Most of our in-store customers know the story of how GlenDronach and K&L joined forces. The short version is this: We needed a place to stay in the Highlands on our first trip to Scotland in 2011. GlenDronach had a guesthouse for us to use. We hesitated because we initially had little interest in their whisky, but we acquiesced because we needed shelter. In our room the first night was a bottle of GlenDronach 12 Year that was so good it caused us to call our American distributor right then and there to place an order. Over the past year that whisky has become one of the most popular single malts we sell, and the cask we ended up purchasing, a 16-year-old version at full proof, was perhaps the most beloved whisky we brought back in 2011. Boy, were we embarrassed!
“In our room the first night was a bottle of GlenDronach 12 Year that was so good it caused us to call our American distributor right then and there to place an order.” 1998 Glen Garioch “K&L Exclusive” Single Barrel Cask Strength Single Malt Whisky ($99.99) We had the incredible pleasure of selecting this whisky alongside the authoritative and respected master blender Rachel Barrie of Morrison Bowmore. While this whisky is notable in that it falls slightly outside the current distillery profile, it reminded us of the pre-closure whiskies from here more than any other. We waxed poetic about what wonderful peated single malt might have been in the barrel on its first fill. While the whisky is not peated, it is certainly phenolic as can be. Spicy aromas and a malty base are interlaced with sweet citrus and subtle floral notes. While the first nosing is strikingly “smoky,” the addition of water brings out those Highland flavors. We’re certain this will be the sleeper hit of this whisky season, but we only received 13 cases from this tiny cask. 10 Check out our staff product reviews at KLWines.com
Located in an isolated portion of the Aberdeenshire, amid rolling green hills and sinister shadows, GlenDronach is churning out sherry-aged single malt that simply destroys many of its competitors. Macallan fans have been crossing over in droves for the past year while GlenDronach’s status as a cult distillery has continued to grow. The whisky used to be the basis of Teacher’s Blended Scotch until the distillery was mothballed in 1996. It reopened in 2005 under Pernod-Ricard, but only three years later they sold it off to the BenRiach Group. The turnaround since then has been amazing. GlenDronach has gone from a completely unknown distillery to the makers of one of the most successful single malts in K&L history. As a follow up to last year’s cask, we’ve acquired an older, even richer one that should please many of our passionate whisky customers. 1993 GlenDronach 19 Year Old “K&L Exclusive” Single Barrel Cask Strength Single Malt Whisky ($129.99) This 19-year-old selection smells of Armagnac and rich caramel, with roasted fruits and big sherry aromas. The palate is soft, integrated and very smooth, even at full proof. The richness is powerful, but unlike some of their older selections, it is completely in check and balanced by the spice and alcohol in the malt. This is a bigger, more expressive version of Macallan 18. It’s going to be a huge hit.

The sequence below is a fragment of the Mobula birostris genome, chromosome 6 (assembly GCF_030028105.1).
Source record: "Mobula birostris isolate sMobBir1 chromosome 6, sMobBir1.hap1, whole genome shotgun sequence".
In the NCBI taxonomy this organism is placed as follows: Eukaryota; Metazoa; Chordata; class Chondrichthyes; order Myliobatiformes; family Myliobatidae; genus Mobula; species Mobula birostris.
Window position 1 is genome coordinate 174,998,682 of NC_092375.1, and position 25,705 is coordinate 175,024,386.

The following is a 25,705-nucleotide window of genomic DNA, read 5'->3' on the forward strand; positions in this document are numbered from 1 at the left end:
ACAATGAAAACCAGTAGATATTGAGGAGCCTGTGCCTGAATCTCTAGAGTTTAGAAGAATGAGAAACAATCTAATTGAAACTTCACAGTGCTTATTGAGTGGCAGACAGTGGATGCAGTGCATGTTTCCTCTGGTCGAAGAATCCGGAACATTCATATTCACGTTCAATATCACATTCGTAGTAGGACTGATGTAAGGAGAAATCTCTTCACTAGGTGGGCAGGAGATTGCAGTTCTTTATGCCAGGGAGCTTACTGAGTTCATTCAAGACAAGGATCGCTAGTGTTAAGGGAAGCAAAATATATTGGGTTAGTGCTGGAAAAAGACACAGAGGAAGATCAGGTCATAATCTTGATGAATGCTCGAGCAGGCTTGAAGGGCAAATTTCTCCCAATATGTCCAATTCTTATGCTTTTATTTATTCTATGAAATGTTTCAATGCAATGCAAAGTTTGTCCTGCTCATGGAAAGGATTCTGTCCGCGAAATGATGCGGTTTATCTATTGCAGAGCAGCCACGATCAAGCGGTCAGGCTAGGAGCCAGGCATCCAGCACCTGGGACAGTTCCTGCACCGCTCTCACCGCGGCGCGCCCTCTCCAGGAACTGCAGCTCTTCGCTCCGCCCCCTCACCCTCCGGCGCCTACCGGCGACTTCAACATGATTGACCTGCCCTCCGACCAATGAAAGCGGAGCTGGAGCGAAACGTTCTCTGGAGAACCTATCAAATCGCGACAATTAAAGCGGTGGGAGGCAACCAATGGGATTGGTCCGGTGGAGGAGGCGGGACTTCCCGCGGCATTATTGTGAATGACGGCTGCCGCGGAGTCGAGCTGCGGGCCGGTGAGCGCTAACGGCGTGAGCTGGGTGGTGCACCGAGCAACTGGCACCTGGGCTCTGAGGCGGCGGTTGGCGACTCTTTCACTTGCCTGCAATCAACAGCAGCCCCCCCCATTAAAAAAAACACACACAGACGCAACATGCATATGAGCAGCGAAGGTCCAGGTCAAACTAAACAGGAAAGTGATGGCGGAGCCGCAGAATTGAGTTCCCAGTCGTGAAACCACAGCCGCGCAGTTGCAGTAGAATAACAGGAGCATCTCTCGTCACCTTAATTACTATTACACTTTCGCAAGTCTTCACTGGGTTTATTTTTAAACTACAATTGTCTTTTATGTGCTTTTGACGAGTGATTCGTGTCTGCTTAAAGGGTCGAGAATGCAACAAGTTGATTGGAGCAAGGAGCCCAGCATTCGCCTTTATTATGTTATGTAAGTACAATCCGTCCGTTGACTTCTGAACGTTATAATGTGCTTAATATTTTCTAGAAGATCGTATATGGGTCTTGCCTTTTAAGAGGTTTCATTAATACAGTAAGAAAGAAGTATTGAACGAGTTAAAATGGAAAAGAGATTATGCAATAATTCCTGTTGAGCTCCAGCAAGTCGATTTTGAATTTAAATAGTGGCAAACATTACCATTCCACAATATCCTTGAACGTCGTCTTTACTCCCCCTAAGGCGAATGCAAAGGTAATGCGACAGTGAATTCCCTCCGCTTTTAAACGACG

Single Malt Scotch
The barrel room at Signatory.
BenRiach Distillery, Speyside Established 1897
Because BenRiach is GlenDronach’s sister distillery, they have casks from both distilleries aging on site. We’ve yet to make it over to BenRiach itself, but luckily we were able to taste some casks while staying at GlenDronach. BenRiach is located in Scotland’s Speyside region and was owned by Seagrams until 2002, when it was mothballed and later sold to what is now called the BenRiach Group. In the early ’80s, it was a laboratory for Seagrams, who experimented with peated expressions and various cask-aging methods. When we noticed a cask labeled 1984, we thought we’d found one of these famed rarities. And indeed we had. 1984 BenRiach 27 Year Old “K&L Exclusive” Single PX Barrel Cask Strength Single Malt Whisky ($199.99) This is a Pedro Ximenez sherry barrel-aged, peated whisky of 27 year old maturity with the same integration of richness and smoke that one finds in old Islay malts or the legendary peated Brora. In fact, we were so floored by the quality we thought it was better than some of the older Lagavulins and Broras we had tasted. “No one is going to believe us if we talk that way,” we said, but the truth couldn’t be denied. This whisky is phenolic, oily, briny, supple, chewy, rich, raisined and smoky. It hangs with the great aged island malts, but is priced far below them. Easily one of the top three whiskies from the trip and destined to become a K&L classic.